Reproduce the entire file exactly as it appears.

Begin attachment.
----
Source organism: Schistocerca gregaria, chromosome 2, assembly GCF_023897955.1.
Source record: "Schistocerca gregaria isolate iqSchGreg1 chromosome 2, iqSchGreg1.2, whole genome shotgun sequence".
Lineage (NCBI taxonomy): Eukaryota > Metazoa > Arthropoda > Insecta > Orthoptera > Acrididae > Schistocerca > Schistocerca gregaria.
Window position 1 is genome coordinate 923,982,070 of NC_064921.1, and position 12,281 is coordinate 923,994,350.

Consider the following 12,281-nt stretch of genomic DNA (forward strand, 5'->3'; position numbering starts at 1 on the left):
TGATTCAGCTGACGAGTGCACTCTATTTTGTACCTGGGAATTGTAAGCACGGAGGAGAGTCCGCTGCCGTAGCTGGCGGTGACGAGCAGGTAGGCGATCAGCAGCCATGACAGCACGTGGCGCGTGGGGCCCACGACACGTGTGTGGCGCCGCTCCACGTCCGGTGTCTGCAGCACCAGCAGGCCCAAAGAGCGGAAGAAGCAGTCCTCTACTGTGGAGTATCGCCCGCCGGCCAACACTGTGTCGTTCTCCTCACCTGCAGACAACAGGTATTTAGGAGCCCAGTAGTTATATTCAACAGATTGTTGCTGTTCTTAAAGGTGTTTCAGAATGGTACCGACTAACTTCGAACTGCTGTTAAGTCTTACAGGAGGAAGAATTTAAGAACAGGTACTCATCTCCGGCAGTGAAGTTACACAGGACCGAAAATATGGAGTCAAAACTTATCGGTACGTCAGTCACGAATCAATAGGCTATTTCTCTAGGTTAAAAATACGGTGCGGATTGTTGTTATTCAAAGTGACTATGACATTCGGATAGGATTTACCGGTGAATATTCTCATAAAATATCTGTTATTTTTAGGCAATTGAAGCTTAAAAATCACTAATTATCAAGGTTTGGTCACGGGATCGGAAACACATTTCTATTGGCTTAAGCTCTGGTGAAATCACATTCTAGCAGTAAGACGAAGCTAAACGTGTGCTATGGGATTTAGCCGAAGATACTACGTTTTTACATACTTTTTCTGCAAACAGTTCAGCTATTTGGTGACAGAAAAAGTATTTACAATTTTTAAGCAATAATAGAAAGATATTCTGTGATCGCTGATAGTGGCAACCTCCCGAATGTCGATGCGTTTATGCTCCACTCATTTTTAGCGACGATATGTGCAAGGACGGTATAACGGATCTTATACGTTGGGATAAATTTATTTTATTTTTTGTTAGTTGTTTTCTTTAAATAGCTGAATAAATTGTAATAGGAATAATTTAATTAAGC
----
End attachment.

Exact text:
Source organism: Schistocerca gregaria, chromosome 2, assembly GCF_023897955.1.
Source record: "Schistocerca gregaria isolate iqSchGreg1 chromosome 2, iqSchGreg1.2, whole genome shotgun sequence".
Lineage (NCBI taxonomy): Eukaryota > Metazoa > Arthropoda > Insecta > Orthoptera > Acrididae > Schistocerca > Schistocerca gregaria.
Window position 1 is genome coordinate 923,982,070 of NC_064921.1, and position 12,281 is coordinate 923,994,350.

Consider the following 12,281-nt stretch of genomic DNA (forward strand, 5'->3'; position numbering starts at 1 on the left):
TGATTCAGCTGACGAGTGCACTCTATTTTGTACCTGGGAATTGTAAGCACGGAGGAGAGTCCGCTGCCGTAGCTGGCGGTGACGAGCAGGTAGGCGATCAGCAGCCATGACAGCACGTGGCGCGTGGGGCCCACGACACGTGTGTGGCGCCGCTCCACGTCCGGTGTCTGCAGCACCAGCAGGCCCAAAGAGCGGAAGAAGCAGTCCTCTACTGTGGAGTATCGCCCGCCGGCCAACACTGTGTCGTTCTCCTCACCTGCAGACAACAGGTATTTAGGAGCCCAGTAGTTATATTCAACAGATTGTTGCTGTTCTTAAAGGTGTTTCAGAATGGTACCGACTAACTTCGAACTGCTGTTAAGTCTTACAGGAGGAAGAATTTAAGAACAGGTACTCATCTCCGGCAGTGAAGTTACACAGGACCGAAAATATGGAGTCAAAACTTATCGGTACGTCAGTCACGAATCAATAGGCTATTTCTCTAGGTTAAAAATACGGTGCGGATTGTTGTTATTCAAAGTGACTATGACATTCGGATAGGATTTACCGGTGAATATTCTCATAAAATATCTGTTATTTTTAGGCAATTGAAGCTTAAAAATCACTAATTATCAAGGTTTGGTCACGGGATCGGAAACACATTTCTATTGGCTTAAGCTCTGGTGAAATCACATTCTAGCAGTAAGACGAAGCTAAACGTGTGCTATGGGATTTAGCCGAAGATACTACGTTTTTACATACTTTTTCTGCAAACAGTTCAGCTATTTGGTGACAGAAAAAGTATTTACAATTTTTAAGCAATAATAGAAAGATATTCTGTGATCGCTGATAGTGGCAACCTCCCGAATGTCGATGCGTTTATGCTCCACTCATTTTTAGCGACGATATGTGCAAGGACGGTATAACGGATCTTATACGTTGGGATAAATTTATTTTATTTTTTGTTAGTTGTTTTCTTTAAATAGCTGAATAAATTGTAATAGGAATAATTTAATTAAGC